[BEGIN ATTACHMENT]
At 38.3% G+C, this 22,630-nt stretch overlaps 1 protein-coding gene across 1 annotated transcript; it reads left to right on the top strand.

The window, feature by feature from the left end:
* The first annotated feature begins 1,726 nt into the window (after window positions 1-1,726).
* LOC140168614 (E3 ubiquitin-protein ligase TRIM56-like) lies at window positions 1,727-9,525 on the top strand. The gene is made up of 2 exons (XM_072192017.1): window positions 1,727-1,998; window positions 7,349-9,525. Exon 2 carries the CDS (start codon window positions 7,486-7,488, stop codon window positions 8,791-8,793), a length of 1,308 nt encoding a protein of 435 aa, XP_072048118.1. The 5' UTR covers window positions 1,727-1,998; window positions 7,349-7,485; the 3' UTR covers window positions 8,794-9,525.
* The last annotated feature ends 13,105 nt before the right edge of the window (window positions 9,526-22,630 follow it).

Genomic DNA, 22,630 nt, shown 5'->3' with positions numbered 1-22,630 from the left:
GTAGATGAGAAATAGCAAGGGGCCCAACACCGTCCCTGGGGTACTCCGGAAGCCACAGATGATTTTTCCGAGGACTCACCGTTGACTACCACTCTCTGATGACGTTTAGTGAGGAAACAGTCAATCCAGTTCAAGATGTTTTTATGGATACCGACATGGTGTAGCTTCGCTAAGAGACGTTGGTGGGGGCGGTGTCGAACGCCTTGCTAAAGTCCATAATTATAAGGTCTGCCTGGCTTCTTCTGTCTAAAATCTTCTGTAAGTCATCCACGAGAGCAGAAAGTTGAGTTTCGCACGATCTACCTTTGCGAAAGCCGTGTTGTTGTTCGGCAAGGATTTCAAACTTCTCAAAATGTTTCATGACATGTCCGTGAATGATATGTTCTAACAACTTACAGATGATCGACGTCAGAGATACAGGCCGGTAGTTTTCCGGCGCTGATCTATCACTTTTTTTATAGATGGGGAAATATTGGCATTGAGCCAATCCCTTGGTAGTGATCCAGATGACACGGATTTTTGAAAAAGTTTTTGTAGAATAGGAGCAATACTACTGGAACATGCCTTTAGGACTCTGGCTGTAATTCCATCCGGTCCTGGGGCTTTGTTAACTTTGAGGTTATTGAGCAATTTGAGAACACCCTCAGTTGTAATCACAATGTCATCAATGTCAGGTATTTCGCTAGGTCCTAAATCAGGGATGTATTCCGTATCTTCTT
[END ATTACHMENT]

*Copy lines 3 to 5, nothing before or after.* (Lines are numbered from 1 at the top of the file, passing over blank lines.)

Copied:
* The first annotated feature begins 1,726 nt into the window (after window positions 1-1,726).
* LOC140168614 (E3 ubiquitin-protein ligase TRIM56-like) lies at window positions 1,727-9,525 on the top strand. The gene is made up of 2 exons (XM_072192017.1): window positions 1,727-1,998; window positions 7,349-9,525. Exon 2 carries the CDS (start codon window positions 7,486-7,488, stop codon window positions 8,791-8,793), a length of 1,308 nt encoding a protein of 435 aa, XP_072048118.1. The 5' UTR covers window positions 1,727-1,998; window positions 7,349-7,485; the 3' UTR covers window positions 8,794-9,525.
* The last annotated feature ends 13,105 nt before the right edge of the window (window positions 9,526-22,630 follow it).